9. An apparatus for detecting turn faults in an induction motor, the apparatus comprising:

- at least two current sensors for obtaining at least two motor current waveforms;
- at least two voltage sensors for obtaining at least two motor voltage waveforms;
- an analog to digital converter for converting the motor current waveforms to digitized current waveforms and the motor voltage waveforms to digitized voltage waveforms;
- a processor for applying a weighted discrete fourier transform to the digitized current waveforms and digitized voltage waveforms to obtain symmetrical component current phasors and symmetrical component voltage phasors, and for determining the existence of a turn fault by employing the symmetrical component current phasors and symmetrical component voltage phasors.

10. The apparatus of claim 9, wherein the processor includes means for obtaining a negative sequence voltage phasor and a negative sequence current phasor, estimating an apparent negative sequence impedance by dividing the negative sequence voltage phasor by the negative sequence current phasor, and comparing the estimated apparent negative sequence impedance with a threshold negative sequence impedance.

11. The apparatus of claim 9, wherein the processor includes means for obtaining a negative sequence voltage phasor and a negative sequence current phasor, estimating a current differential by dividing the negative sequence voltage phasor by a characteristic negative sequence impedance and subtracting the result from the negative sequence current phasor, and comparing the estimated current differential with a threshold current differential.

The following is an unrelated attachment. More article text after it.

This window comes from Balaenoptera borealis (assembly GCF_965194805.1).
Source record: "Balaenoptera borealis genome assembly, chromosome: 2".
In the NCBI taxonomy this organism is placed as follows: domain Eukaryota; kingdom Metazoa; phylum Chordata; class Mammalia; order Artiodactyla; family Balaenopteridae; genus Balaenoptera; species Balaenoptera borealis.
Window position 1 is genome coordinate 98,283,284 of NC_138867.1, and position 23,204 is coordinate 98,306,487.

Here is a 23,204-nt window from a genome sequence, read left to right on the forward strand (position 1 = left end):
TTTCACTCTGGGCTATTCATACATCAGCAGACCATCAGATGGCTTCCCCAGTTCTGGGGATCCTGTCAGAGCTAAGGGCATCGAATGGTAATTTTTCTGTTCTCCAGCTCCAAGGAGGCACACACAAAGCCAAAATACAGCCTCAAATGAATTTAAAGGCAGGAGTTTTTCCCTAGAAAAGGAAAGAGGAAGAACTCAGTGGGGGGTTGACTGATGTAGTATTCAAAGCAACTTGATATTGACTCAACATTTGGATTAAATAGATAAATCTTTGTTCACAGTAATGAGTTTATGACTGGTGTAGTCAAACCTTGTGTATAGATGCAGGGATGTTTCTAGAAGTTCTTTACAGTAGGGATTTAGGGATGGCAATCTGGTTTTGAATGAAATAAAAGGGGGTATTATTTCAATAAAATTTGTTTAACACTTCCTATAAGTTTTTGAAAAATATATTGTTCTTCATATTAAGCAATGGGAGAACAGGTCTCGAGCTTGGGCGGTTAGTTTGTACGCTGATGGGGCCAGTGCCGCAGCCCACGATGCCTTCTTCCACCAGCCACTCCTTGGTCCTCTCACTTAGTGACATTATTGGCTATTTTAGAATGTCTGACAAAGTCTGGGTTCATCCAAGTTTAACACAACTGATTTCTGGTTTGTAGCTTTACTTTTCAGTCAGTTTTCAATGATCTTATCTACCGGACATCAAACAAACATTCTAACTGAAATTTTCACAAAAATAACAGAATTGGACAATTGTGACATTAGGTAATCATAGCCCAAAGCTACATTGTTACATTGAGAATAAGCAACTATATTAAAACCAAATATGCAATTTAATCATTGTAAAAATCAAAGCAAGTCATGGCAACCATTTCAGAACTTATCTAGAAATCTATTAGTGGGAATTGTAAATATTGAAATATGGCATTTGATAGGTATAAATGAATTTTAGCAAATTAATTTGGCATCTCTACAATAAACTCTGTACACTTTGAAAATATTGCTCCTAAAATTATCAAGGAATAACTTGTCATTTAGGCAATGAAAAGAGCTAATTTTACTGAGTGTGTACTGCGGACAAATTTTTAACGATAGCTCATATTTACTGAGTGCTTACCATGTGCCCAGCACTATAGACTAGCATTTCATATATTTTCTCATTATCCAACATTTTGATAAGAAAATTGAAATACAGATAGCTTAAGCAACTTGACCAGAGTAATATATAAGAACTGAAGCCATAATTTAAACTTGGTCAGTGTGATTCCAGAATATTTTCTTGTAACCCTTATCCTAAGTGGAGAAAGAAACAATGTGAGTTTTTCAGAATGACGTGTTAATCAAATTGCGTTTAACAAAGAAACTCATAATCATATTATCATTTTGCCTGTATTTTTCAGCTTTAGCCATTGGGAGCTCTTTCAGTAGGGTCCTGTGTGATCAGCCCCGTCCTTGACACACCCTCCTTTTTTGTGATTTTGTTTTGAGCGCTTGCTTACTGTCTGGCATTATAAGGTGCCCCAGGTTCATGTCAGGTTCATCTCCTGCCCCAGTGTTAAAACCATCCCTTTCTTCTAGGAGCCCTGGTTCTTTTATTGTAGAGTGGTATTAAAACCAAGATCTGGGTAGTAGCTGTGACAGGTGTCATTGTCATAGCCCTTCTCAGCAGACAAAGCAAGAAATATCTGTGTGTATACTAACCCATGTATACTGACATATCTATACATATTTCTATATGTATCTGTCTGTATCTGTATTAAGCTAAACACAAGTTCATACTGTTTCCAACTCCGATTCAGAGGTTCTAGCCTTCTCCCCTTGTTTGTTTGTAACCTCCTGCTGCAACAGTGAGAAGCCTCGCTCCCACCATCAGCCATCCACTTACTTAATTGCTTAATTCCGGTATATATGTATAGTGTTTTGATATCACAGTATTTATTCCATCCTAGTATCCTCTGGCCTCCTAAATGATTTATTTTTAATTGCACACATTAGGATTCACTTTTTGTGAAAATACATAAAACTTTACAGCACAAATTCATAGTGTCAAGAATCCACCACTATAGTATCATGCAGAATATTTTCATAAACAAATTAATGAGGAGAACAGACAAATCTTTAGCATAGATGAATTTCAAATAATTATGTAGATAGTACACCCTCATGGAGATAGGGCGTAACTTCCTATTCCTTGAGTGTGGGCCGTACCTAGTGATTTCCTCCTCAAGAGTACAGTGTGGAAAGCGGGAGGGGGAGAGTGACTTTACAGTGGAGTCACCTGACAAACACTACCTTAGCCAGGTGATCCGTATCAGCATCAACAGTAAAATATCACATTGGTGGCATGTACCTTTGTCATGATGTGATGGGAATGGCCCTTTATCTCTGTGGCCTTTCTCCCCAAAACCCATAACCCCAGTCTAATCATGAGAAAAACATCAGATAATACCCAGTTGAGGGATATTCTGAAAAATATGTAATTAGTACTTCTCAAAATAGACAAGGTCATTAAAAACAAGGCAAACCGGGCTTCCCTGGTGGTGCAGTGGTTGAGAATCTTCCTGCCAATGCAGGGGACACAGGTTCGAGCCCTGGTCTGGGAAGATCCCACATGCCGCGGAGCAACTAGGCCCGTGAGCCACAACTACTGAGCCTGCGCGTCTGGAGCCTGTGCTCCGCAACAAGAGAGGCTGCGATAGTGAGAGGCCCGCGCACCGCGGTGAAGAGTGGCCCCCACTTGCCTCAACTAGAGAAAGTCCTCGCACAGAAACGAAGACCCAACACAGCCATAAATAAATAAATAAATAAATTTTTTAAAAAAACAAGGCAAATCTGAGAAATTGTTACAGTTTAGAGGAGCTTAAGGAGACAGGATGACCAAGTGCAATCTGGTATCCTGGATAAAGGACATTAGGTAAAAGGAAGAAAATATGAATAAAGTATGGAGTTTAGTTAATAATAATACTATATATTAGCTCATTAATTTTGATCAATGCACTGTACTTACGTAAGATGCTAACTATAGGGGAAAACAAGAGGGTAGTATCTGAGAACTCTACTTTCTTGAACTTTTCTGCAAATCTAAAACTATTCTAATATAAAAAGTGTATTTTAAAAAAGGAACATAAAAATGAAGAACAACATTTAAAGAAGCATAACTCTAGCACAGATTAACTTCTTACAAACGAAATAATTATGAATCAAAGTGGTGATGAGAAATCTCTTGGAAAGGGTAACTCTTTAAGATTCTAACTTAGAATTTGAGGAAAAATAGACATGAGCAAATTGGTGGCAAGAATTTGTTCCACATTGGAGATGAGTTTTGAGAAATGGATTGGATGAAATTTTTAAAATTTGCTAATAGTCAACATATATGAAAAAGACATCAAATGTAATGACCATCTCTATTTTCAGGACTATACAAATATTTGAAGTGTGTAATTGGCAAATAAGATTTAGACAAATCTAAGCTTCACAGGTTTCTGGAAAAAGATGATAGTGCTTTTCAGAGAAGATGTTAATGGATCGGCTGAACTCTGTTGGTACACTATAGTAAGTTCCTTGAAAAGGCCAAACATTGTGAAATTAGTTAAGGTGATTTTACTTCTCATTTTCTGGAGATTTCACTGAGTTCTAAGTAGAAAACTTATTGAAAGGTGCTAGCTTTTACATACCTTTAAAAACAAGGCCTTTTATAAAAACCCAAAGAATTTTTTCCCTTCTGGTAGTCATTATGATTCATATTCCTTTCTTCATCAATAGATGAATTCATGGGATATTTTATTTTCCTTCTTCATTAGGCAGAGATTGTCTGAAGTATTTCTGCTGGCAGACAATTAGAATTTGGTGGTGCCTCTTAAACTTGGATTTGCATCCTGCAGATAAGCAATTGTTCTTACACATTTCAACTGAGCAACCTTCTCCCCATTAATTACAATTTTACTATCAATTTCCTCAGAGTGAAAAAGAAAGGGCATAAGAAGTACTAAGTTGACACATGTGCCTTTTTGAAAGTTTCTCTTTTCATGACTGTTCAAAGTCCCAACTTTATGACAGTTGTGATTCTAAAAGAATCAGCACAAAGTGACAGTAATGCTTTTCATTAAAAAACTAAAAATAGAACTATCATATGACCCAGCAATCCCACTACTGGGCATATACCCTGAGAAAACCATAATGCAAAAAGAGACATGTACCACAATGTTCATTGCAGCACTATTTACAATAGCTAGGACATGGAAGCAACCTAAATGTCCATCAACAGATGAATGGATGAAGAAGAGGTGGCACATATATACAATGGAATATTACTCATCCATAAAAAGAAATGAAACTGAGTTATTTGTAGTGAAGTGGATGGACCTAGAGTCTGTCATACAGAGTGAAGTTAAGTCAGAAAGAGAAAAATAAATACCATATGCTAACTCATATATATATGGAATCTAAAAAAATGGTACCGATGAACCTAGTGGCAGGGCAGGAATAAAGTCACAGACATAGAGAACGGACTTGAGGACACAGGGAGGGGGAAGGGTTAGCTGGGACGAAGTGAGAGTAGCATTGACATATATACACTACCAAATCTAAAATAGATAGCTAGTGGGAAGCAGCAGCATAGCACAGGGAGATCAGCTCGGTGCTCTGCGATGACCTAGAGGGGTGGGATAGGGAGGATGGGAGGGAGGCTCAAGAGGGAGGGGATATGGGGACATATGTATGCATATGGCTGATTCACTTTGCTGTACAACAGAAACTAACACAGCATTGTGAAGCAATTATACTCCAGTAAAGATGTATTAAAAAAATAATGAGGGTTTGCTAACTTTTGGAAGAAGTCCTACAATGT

12. The apparatus of claim 9, wherein the processor includes means for obtaining a negative sequence voltage phasor and a negative sequence current phasor, estimating a voltage differential by multiplying the negative sequence current phasor by a characteristic negative sequence impedance and subtracting the result from the negative sequence voltage phasor, and comparing the estimated voltage differential with a threshold voltage differential.

13. An apparatus for obtaining a characteristic negative sequence impedance of a motor, the apparatus comprising:

- at least two current sensors for obtaining at least two motor current waveforms;
- at least two voltage sensors for obtaining at least two motor voltage waveforms;
- a calibration device coupled between the motor and a respective one of the voltage sensors;
- an analog to digital converter for converting the motor current waveforms to digitized current waveforms and the motor voltage waveforms to digitized voltage waveforms;
- a processor for applying a weighted discrete fourier transform to the digitized current waveforms and digitized voltage waveforms to obtain a calibration negative sequence current phasor and a calibration negative sequence voltage phasor and for dividing the calibration negative sequence voltage phasor by the calibration negative sequence current phasor.

14. The apparatus of claim 13, wherein the calibration device comprises a device selected from the group consisting of resistors and inductors.

**Referenced Cited**

**U.S. Patent Documents**

4547726 | October 15, 1985 | Premerlani |

4715000 | December 22, 1987 | Premerlani |

5270640 | December 14, 1993 | Kohler et al. |

**Other references**

- "Alternatives for Assessing the Electrical Integrity of Induction Motors" by Jeffrey L. Kohler, et al, IEEE Transactions on Industry Applications, vol. 28, No. 5, Sep./Oct. 1992, pp. 1109-1117. U.S. Patent Application, "Turn Fault Detection" by Kliman, Serial No. 08/285,469 filed Aug. 3, 1994.

**Patent History**

**Patent number**: 5514978

**Type:**Grant

**Filed**: Mar 20, 1995

**Date of Patent**: May 7, 1996

**Assignee**: General Electric Company (Schenectady, NY)

**Inventors**: Rudolph A. A. Koegl (Niskayuna, NY), William J. Premerlani (Scotia, NY), Gerald B. Kliman (Schenectady, NY)

**Primary Examiner**: Kenneth A. Wieder

**Assistant Examiner**: Barry C. Bowser

**Attorneys**: Ann M. Agosti, Marvin Snyder

**Application Number**: 8/407,550

**Classifications**

**Current U.S. Class**:

**324/772;**Armature Or Rotor (324/545); Motor (340/648); Self-synchronous Type Of Motor (318/690); 364/483

**International Classification**: G01R 2100;